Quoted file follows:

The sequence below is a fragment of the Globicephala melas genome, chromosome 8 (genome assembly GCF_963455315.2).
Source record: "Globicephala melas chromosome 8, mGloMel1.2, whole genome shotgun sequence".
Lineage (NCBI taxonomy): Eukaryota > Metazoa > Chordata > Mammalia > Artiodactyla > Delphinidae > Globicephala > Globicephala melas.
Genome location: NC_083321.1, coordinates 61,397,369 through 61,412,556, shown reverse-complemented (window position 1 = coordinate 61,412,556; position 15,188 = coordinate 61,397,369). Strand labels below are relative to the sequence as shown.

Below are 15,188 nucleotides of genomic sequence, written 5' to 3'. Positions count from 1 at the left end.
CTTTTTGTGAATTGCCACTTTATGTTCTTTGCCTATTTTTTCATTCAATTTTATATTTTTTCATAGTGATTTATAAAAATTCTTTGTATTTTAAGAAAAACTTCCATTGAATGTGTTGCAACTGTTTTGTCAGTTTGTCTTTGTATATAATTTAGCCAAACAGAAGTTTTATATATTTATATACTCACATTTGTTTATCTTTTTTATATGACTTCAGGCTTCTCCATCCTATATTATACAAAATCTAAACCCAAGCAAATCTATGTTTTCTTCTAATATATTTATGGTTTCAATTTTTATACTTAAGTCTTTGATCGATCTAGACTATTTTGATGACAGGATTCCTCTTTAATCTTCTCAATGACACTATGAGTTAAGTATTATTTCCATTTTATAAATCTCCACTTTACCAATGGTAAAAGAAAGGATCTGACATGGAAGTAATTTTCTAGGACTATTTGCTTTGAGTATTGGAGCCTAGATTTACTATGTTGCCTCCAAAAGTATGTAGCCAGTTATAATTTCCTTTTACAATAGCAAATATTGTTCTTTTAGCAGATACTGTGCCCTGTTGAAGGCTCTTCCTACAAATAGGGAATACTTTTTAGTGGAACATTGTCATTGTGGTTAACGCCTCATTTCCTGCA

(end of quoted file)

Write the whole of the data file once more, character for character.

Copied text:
The sequence below is a fragment of the Globicephala melas genome, chromosome 8 (genome assembly GCF_963455315.2).
Source record: "Globicephala melas chromosome 8, mGloMel1.2, whole genome shotgun sequence".
Lineage (NCBI taxonomy): Eukaryota > Metazoa > Chordata > Mammalia > Artiodactyla > Delphinidae > Globicephala > Globicephala melas.
Genome location: NC_083321.1, coordinates 61,397,369 through 61,412,556, shown reverse-complemented (window position 1 = coordinate 61,412,556; position 15,188 = coordinate 61,397,369). Strand labels below are relative to the sequence as shown.

Below are 15,188 nucleotides of genomic sequence, written 5' to 3'. Positions count from 1 at the left end.
CTTTTTGTGAATTGCCACTTTATGTTCTTTGCCTATTTTTTCATTCAATTTTATATTTTTTCATAGTGATTTATAAAAATTCTTTGTATTTTAAGAAAAACTTCCATTGAATGTGTTGCAACTGTTTTGTCAGTTTGTCTTTGTATATAATTTAGCCAAACAGAAGTTTTATATATTTATATACTCACATTTGTTTATCTTTTTTATATGACTTCAGGCTTCTCCATCCTATATTATACAAAATCTAAACCCAAGCAAATCTATGTTTTCTTCTAATATATTTATGGTTTCAATTTTTATACTTAAGTCTTTGATCGATCTAGACTATTTTGATGACAGGATTCCTCTTTAATCTTCTCAATGACACTATGAGTTAAGTATTATTTCCATTTTATAAATCTCCACTTTACCAATGGTAAAAGAAAGGATCTGACATGGAAGTAATTTTCTAGGACTATTTGCTTTGAGTATTGGAGCCTAGATTTACTATGTTGCCTCCAAAAGTATGTAGCCAGTTATAATTTCCTTTTACAATAGCAAATATTGTTCTTTTAGCAGATACTGTGCCCTGTTGAAGGCTCTTCCTACAAATAGGGAATACTTTTTAGTGGAACATTGTCATTGTGGTTAACGCCTCATTTCCTGCA